Climate Change Impact Significant On Insects And Plants

By TheHindu on 20 Dec 2016 | read

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VC of Bharathiar University C. Swaminathan speaking at a seminar on climatechange in Coimbatore recently.  

The Inter-Governmental Panel on Climate Change, a panel of international experts assessing the current scientific knowledge on climate, has asserted that warming of the earth's climate system is ‘unequivocal', Fr. Ignacimuthu, Director, Entomology Research Institute, Loyola College, Chennai, said here recently.

Inaugurating an international congress on “Global Warming on Biodiversity of Insects: Management and Conservation”, organised by the Department of Zoology, School of Life Sciences of Bharathiar University, he said the panel's conclusions were based on mounting evidence of shifts in the climate and consequent effects on ecological processes and biodiversity.

“The effects of climate change and habitat destruction and their interaction are likely to be the greatest challenge to animal and plant conservation in the 21st century,” he said.

Climate change was having a significant impact on hundreds of plant and animal species around the world. Birds were laying eggs earlier than usual, plants were flowering earlier and mammals were breaking hibernation patterns sooner.

“The increase of infectious diseases due to climate change was also a matter of concern. Mosquito-borne diseases form a major component of communicable diseases in India and in other Asian countries. This is thought to be so due to rising temperature and an expansion of area habitable for mosquitoes. Rising temperatures could also extend the transmission season for Dengue and Chikungunya,” Fr. Ignacimuthu said.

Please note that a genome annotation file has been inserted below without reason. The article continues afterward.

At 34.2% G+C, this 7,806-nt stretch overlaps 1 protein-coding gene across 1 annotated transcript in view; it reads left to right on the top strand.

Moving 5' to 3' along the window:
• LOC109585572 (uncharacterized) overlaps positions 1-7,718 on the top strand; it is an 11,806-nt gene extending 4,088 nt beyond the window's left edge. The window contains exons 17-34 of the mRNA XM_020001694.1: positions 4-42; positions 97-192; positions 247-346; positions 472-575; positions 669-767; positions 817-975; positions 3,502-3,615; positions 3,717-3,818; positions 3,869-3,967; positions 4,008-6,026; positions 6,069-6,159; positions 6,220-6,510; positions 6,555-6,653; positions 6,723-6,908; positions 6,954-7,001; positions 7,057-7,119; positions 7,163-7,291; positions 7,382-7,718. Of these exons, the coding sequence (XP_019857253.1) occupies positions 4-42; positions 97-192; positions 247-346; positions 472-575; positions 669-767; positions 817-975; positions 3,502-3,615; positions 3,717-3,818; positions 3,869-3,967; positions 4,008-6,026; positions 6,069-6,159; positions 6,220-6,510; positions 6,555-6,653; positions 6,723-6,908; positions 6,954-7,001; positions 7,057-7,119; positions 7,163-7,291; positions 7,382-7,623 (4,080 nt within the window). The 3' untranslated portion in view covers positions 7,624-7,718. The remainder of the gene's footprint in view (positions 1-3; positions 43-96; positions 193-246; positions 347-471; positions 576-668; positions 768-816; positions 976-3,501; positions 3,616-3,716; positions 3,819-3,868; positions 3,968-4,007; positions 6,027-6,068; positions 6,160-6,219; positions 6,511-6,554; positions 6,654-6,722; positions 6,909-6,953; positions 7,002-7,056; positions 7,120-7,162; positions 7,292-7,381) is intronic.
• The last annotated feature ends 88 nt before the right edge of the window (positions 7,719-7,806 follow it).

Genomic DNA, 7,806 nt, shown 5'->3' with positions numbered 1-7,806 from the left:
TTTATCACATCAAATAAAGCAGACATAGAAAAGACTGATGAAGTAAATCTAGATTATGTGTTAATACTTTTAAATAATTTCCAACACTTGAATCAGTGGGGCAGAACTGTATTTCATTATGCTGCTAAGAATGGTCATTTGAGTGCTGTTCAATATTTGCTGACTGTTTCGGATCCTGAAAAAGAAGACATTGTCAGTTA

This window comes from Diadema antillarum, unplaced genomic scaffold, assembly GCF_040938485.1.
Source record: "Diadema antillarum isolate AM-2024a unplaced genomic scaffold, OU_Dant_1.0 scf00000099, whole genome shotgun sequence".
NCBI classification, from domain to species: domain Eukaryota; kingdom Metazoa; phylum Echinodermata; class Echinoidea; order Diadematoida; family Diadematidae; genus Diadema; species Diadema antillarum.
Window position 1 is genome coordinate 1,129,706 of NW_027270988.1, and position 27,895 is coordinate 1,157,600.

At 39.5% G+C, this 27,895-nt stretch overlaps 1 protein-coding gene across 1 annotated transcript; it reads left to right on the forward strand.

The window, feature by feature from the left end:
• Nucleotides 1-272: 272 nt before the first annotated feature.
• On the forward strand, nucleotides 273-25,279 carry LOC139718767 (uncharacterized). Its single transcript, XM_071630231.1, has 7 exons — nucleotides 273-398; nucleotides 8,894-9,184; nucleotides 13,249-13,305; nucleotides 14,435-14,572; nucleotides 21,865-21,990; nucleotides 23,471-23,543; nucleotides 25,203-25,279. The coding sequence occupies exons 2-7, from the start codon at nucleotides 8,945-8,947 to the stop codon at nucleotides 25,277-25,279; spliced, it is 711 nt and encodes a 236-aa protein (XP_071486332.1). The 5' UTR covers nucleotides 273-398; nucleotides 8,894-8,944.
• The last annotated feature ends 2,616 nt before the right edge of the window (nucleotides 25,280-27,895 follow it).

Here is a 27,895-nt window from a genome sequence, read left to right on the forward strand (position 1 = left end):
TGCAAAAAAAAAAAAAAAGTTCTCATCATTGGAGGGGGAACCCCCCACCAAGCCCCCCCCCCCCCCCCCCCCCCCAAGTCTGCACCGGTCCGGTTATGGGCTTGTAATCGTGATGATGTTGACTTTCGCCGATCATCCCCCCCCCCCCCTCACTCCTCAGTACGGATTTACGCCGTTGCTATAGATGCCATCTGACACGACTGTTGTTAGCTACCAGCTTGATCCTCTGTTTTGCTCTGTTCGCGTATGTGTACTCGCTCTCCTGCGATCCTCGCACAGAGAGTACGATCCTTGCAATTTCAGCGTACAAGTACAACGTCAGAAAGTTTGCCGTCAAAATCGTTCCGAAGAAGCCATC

C. Swaminathan, Vice-Chancellor of Bharathiar University, said climate change was one of the most important global environmental challenges with implication for food production, water supply, health and energy.

“Developing countries have to carefully evaluate the need for the role of global and national institutions in promoting both mitigation and adaptation programmes.

The Western Ghats is one of the hot spots of biodiversity and it needs urgent attention for conservation. To salvage the issue of extinction, we need to prioritise and target conservation strategies of host plants, feeding behaviour of butterflies, etc.,” he said.

K. Sasikala, Head, Department of Zoology, said while actions to mitigate and adapt to climate change were ongoing at various levels, scientists and policy makers were still looking for concrete data and evidence to understand the concept and its impacts.

Herb Nyberg, President of New Mountain Innovation, the United States, S. Ramarethinam, Director, Research and Development Division, T-Stanes and Company Limited, Coimbatore, Jiang Shiou Hwang, Director of Institute of Marine Biology, National Taiwan Ocean University, Taiwan, and K. Murugan, organising secretary, spoke.